§ Mr. Clive Soley (Ealing, Acton and Shepherd's Bush)
On a point of order, Mr. Speaker. I am concerned about a letter that I received from an editor of a major newspaper following queries that I had raised about sexual harassment and bullying at News International. The letter was a thinly disguised attempt to warn me off.
I recently received an unsolicited copy of a letter to News International's lawyers from a firm representing a victim of serious sexual harassment. The allegations had been made against Stuart Higgins, one-time editor of The Sun. I understand that the eventual settlement involved a payment of about half a million pounds, with a condition of silence imposed on the victim. As far as I am aware, no proper disciplinary hearings took place and other senior staff appear to have colluded with what was by any standard extremely offensive and destructive behaviour.
The police were not called when hate mail was being sent to the victim on News International stationery. I do not know whether either the offence or the settlement was reported to Rupert Murdoch, although I think that that would have been likely. There was no attempt to deal with the underlying problem of sexual harassment and bullying, and my contacts tell me that it was not an isolated case. The solicitors' letter tends to confirm that.
I must raise this matter with you, Mr. Speaker, because after I had written to Les Hinton, the chief executive of News International, I received a letter from Rebekah Wade, editor of The Sun. The letter asked me how many complaints of sexual harassment had been made to me, while chairman of the parliamentary Labour party, by my staff—the parliamentary Labour party staff—and by MPs' staff. In fact, I had received none. It is impossible to see the letter as anything other than a threat, as I had not approached any editors—I had approached only the chief executive's office.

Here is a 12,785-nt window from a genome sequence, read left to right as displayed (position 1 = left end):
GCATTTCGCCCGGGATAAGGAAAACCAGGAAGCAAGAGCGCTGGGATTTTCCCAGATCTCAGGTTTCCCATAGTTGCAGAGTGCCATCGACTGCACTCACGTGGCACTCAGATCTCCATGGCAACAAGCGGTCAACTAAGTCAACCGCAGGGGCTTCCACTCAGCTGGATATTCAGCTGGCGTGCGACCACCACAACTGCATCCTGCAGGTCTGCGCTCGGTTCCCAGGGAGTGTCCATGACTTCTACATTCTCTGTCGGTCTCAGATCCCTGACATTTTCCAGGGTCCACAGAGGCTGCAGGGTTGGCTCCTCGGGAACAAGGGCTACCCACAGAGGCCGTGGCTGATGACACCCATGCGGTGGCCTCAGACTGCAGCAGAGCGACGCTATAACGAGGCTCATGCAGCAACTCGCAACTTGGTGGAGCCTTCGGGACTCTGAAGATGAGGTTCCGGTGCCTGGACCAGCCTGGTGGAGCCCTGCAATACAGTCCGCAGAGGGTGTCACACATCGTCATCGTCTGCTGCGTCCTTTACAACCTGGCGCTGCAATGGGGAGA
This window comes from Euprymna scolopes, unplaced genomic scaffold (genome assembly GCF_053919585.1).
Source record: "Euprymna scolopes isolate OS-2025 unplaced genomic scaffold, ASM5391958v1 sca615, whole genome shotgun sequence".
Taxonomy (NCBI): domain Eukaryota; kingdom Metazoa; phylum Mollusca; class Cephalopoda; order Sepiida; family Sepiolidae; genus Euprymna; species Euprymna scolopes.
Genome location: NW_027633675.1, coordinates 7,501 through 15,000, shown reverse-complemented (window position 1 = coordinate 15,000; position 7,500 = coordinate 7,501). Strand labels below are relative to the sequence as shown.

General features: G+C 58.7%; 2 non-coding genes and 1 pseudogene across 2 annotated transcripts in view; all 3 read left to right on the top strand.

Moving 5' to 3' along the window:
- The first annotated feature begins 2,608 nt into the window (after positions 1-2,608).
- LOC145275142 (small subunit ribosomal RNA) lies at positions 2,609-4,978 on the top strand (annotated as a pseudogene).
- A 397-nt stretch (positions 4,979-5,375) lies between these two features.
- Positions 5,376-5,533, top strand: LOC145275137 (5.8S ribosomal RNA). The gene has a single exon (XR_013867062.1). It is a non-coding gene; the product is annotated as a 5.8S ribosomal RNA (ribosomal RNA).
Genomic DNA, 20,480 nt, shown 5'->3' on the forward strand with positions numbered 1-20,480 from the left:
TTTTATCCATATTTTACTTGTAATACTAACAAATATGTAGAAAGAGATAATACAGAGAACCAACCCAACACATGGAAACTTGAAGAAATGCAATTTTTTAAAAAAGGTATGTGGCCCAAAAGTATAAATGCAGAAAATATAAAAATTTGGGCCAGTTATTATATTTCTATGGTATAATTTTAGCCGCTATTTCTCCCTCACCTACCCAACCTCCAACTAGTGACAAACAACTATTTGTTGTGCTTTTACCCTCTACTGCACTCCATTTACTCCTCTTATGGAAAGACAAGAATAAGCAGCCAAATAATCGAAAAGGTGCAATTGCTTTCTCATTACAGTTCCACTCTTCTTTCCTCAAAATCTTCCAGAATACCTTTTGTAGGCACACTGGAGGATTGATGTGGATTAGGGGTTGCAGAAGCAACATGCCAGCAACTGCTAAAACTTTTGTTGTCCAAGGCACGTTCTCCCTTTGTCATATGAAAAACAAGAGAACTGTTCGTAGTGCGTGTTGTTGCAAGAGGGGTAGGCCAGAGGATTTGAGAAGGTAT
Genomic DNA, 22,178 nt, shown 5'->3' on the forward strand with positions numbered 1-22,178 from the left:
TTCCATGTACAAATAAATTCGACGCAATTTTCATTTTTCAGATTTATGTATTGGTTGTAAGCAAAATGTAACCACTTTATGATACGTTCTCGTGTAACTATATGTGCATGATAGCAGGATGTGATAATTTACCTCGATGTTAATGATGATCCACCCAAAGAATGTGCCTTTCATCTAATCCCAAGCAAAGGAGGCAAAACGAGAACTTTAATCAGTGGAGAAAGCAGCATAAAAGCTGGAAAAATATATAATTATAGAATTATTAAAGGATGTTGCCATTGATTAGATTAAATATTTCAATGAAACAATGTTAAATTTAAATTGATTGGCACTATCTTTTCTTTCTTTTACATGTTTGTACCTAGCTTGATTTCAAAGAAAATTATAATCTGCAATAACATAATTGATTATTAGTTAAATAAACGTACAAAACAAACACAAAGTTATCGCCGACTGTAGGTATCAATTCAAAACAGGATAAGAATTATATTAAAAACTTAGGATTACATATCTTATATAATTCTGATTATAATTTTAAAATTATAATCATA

It must be a matter of serious public concern when a major multinational media group uses its editors to threaten a Member of Parliament who is carrying out a legitimate inquiry into that group's employment practices. As I am asking other employees who also suffered abuse to contact me or their lawyers, it is important that editors and management understand that this House will not tolerate explicit or implicit threats against its Members when carrying out their proper duties. I ask you, Mr. Speaker, to make it clear that Members of Parliament have those duties, and that they should be allowed to pursue them without threats or warnings of any type. I am a strong defender of legitimate investigative journalism, but the press cannot and should not expose others while covering up their own problems.
§ Mr. Speaker
In order to help the hon. Gentleman, the best thing that I can do is fully to investigate this matter. If he will allow me, I will do so.
§ Mr. Graham Allen (Nottingham, North)
On a point of order, Mr. Speaker. You did a great job in allowing dozens of Members of Parliament to speak in response to the statement, but a large number—perhaps a dozen—were unfortunately not able to make their 189 points. May I ask you again, as the guardian of Back Benchers' rights, to ensure that Front Benchers do not take more than half the time allocated for the statement? May I please ask you to consider that matter again, as I know that you have done previously?
§ Mr. Speaker
I thank the hon. Gentleman for raising this matter. I do not think that the Front-Bench statements today were unduly long, but there have been occasions when some Ministers and Opposition spokesmen have taken an undue length of time with their statements, and I will bear that in mind.
§ Kevin Brennan (Cardiff, West)
On a point of order, Mr. Speaker. I seek your guidance on the announcement by the new shadow Chancellor, the right hon. Member for West Dorset (Mr. Letwin), whom I informed of my intention to make this point of order, that he intends to retain his remunerated directorship with the investment banking arm of N. M. Rothschild and Sons Ltd. Could not such an arrangement be misinterpreted as lobbying for reward or consideration, even when such lobbying was inadvertent and arose out of the normal duties of the shadow Chancellor? What is your advice in relation to such potential conflicts of interest?
§ Mr. Speaker
My advice to the hon. Gentleman is not to raise such a matter on the Floor of the House. It is not a matter for me.